That book, screenplay, Web series based on the absurdities of daily life in the fashion industry that you’ve been meaning to write? It was upstaged in a major way Sunday night at the Opening Ceremony presentation.
Humberto Leon and Carol Lim love nothing more than to stage a show, but the Opening Ceremony spring show was theater in its most literal sense. The collection was presented as a one-night-only one-act play titled “100% Lost Cotton” that revolved around the last-minute preparations for the spring collection. To direct, the designers got the king of meta, Spike Jonze, director of “Her,” and Jonah Hill, who cowrote the play with Jonze.
A small production executed on a grand scale, down to the mock Playbills that included an interview with Leon, Jonze and Hill on the origins of the project. To summarize: Leon is friends with Jonze; Jonze is friends with Hill. Creative collaboration is the founding currency of Opening Ceremony’s enterprise.
Jonze stacked the cast with the kind of talent available to Oscar-winning filmmakers: John Cameron Mitchell as Leon; Catherine Keener as Lim; Bobby Cannavale as Brian Molloy, their stylist; Alia Shawkat as Dylan, their hipster assistant; Elle Fanning as Julie, a naïve model just off the bus from the sticks; Dree Hemingway as Bella, a jaded, self-proclaimed “It” girl; Rashida Jones as Vogue’s Lisa Love; and Karlie Kloss as herself.
Taking in the show, besides the editorial and retail elite, were Allison Williams, Chloë Sevigny, Dakota Fanning, Jason Schwartzman and electronic dance music star Skrillex: It was community theater for a certain gated community.
Entering the building at 64th Street and Amsterdam Avenue, only those familiar with the bowels of the Metropolitan Opera House might have known they were walking through the set of “The Marriage of Figaro” on their way to bleacher seats. With the rising of the curtain came the revelation that the audience was on the stage of the Met, staring out into the orchestra. That alone was a moment.
As for the plot, it was pure farce, and charming at that, the narrative of a collective of lost souls, victims of their own self-invention, ego and insecurity. Leon and Lim obviously enjoyed poking fun at themselves and the industry. In one scene, Humberto enters with Brian and says, “OK, guys, the a–hole and the d–khead have returned.”At the suggestion that the collection could use a little more sex appeal, Humberto erupts: “Guys want to f–k girls in my clothes, right? Dylan, have you got f–ked in my clothes?”
Dylan: “Honest answer or dishonest answer?”
Perhaps the comedy landed depending on one’s taste for rapid-fire expletives and “hipster quips,” as they were called in the show. But it was impossible not to be impressed and entertained.
Bella had thought she was forever bonded with Brian after a drunken heart-to-heart at Sway that ended with him paying her the highest of hipster compliments — “You’re the baddest b—-h I know.” Subsequently, she’s defeated when he doesn’t remember her at the fitting a few weeks later.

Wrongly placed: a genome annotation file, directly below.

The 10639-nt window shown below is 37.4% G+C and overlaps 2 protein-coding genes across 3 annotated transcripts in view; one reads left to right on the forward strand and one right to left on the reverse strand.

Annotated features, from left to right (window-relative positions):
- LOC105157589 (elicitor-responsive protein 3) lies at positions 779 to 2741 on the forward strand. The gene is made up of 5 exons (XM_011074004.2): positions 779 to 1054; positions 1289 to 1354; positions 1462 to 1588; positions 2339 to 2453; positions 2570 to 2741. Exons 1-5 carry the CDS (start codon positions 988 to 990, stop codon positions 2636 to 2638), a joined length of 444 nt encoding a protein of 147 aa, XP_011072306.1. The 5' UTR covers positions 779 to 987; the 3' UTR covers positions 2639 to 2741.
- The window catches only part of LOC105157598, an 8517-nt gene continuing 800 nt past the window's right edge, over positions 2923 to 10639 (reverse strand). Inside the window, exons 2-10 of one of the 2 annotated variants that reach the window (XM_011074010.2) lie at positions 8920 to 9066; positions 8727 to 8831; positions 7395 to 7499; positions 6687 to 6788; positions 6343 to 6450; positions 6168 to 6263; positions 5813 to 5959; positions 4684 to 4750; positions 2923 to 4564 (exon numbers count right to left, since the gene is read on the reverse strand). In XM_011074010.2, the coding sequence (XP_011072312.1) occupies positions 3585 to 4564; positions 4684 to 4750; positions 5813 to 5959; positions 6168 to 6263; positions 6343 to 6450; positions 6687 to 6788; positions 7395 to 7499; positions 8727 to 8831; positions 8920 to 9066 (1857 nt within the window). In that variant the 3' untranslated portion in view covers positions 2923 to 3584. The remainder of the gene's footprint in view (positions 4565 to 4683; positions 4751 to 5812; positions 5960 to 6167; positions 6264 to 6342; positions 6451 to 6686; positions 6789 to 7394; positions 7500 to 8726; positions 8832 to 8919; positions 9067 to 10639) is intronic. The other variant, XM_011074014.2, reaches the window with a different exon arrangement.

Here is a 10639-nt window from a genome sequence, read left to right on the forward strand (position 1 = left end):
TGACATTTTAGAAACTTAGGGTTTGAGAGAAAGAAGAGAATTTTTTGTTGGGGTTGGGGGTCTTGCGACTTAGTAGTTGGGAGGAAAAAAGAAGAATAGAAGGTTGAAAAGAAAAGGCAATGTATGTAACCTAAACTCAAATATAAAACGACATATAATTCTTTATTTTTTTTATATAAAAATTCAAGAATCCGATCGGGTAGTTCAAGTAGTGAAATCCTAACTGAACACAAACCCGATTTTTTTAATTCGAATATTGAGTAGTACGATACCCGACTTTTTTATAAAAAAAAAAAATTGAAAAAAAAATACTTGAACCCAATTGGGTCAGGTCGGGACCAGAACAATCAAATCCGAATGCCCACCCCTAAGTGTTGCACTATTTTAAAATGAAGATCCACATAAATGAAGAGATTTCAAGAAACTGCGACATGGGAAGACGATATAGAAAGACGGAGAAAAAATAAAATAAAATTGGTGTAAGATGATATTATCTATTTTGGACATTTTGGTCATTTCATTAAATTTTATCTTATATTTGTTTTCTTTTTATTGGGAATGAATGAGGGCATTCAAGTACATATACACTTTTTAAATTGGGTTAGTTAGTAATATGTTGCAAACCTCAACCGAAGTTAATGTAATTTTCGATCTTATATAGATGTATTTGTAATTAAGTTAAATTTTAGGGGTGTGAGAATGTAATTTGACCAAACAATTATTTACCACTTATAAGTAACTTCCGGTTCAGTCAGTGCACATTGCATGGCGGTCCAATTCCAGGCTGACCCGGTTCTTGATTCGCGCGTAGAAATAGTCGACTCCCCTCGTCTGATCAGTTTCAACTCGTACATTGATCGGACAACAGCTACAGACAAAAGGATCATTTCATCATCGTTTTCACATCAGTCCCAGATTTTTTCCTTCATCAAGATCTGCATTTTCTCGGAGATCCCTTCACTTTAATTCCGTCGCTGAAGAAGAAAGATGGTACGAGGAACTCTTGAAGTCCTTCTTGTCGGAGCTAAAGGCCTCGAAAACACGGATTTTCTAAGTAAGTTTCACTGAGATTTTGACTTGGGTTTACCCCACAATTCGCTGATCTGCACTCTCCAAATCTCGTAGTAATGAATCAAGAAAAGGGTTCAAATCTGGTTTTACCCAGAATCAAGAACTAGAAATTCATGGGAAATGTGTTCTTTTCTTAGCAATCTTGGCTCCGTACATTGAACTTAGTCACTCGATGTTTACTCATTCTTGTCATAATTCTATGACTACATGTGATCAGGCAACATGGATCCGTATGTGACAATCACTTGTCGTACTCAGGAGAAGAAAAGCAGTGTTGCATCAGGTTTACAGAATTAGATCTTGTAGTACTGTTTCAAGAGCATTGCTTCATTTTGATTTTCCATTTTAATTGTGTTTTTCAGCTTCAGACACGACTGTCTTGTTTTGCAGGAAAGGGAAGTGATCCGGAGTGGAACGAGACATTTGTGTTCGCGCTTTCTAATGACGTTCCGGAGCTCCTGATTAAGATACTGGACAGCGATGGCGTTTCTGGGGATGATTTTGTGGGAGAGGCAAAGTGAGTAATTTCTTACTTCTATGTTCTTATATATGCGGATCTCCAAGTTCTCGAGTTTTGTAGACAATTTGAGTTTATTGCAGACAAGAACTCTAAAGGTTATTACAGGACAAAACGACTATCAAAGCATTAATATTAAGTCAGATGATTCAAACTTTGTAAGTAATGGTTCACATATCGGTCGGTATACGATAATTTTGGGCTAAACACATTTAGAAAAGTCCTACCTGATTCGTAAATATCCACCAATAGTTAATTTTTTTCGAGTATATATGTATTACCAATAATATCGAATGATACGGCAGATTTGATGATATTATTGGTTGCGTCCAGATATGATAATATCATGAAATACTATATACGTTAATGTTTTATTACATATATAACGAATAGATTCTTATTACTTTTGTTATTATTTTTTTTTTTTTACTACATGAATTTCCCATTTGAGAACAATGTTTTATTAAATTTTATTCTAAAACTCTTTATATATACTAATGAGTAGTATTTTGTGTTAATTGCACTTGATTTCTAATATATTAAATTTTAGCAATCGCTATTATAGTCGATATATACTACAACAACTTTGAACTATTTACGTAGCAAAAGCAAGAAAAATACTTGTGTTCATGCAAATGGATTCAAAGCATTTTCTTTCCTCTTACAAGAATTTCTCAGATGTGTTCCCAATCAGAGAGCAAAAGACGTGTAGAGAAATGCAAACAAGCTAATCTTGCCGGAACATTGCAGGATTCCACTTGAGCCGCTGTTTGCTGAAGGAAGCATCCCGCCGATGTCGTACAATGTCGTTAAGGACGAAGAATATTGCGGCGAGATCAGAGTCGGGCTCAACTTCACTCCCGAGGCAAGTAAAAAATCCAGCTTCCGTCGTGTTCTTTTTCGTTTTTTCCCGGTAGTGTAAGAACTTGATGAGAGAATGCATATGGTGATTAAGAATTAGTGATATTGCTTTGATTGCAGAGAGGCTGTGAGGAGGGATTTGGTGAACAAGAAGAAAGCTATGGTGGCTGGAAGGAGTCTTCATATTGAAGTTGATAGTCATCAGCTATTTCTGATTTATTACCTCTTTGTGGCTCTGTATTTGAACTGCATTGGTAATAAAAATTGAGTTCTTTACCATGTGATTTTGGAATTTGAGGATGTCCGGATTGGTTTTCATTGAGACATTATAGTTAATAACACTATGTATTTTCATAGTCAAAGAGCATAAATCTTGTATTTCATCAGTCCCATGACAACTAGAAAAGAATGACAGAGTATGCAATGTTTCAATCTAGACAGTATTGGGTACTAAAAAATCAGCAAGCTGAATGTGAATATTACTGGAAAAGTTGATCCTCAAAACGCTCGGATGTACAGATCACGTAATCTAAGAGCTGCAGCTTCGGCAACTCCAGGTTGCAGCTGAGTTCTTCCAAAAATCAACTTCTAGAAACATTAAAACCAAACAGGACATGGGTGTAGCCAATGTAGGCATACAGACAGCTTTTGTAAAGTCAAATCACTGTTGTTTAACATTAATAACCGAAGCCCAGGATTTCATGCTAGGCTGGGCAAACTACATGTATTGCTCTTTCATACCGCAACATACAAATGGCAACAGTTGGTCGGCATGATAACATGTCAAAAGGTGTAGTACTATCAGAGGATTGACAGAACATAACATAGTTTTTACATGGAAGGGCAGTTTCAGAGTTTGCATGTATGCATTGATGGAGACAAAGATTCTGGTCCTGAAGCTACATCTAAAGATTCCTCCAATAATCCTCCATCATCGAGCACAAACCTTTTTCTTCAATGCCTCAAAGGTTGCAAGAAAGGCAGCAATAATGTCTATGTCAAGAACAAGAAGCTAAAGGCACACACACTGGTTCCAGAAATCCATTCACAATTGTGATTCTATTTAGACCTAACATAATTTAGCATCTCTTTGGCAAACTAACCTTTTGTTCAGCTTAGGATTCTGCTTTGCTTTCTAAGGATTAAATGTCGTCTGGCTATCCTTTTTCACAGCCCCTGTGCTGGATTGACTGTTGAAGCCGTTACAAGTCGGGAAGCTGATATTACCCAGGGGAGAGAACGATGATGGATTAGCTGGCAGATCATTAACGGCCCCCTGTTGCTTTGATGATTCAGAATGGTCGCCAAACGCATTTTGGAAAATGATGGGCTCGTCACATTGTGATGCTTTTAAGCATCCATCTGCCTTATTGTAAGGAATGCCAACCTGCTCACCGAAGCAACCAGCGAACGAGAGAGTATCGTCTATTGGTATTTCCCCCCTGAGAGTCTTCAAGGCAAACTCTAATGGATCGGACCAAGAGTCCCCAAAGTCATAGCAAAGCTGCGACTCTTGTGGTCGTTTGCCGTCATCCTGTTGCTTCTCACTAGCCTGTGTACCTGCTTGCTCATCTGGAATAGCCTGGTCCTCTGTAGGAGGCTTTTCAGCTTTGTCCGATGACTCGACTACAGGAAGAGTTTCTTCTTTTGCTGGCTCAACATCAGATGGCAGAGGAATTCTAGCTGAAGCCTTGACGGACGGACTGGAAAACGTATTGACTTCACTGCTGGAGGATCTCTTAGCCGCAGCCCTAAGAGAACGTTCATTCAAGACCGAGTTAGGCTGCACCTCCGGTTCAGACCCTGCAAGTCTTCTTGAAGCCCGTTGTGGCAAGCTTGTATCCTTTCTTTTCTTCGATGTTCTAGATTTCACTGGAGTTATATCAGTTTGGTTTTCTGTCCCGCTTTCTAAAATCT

But wait! This is supposed to be a fashion review, not a theater review. Opening Ceremony’s real spring collection played a supporting role. The lineup had color — orange and purple — with graphic lines and prints. There were skirts and dresses. It was just hard to notice when two Tony-winning actors are center stage.
Following a physical brawl over a mock love triangle between Brian, Humberto and his husband, Brian poses an existential question: When did life get so complicated?
Humberto deadpans, “It’s weird…this whole collection is about that.” He goes on to deliver the season’s inspiration in pure fashion-speak: “I don’t even know if it’s in there, but this whole collection is supposed to be about the summer of ’91, when Carol and I used to go pool-hopping together in high school. All we wanted to do was find another new pool to sneak into, you know? That’s all that mattered. Every new pool was like a new adventure.”
After the show, the real Leon said, “Actually, all of that is true, and the whole concept of the collection is all real and it was about the summer Carol and I had together. So Spike took that and spun it and made fun of us.”
Asked about the fact that the clothes were background props in the production, Leon said, “There are other avenues to see the clothes. We feel like this was really about the experience.” He was right. You had to be there.
The show closed with a performance of Drake’s “Hold On, We’re Going Home” by the cast, led by Fanning, who’s not only blessed with the face of an angel but the voice of one, too.
The lyrics “Just hold on, we’re going home” sent a heartwarming message about community and human connection. Or was it tacit acknowledgement of another fashion inside joke? Clocking in at roughly 45 minutes, “100% Lost Cotton” was pretty long by runway standards. But some shows are worth the time.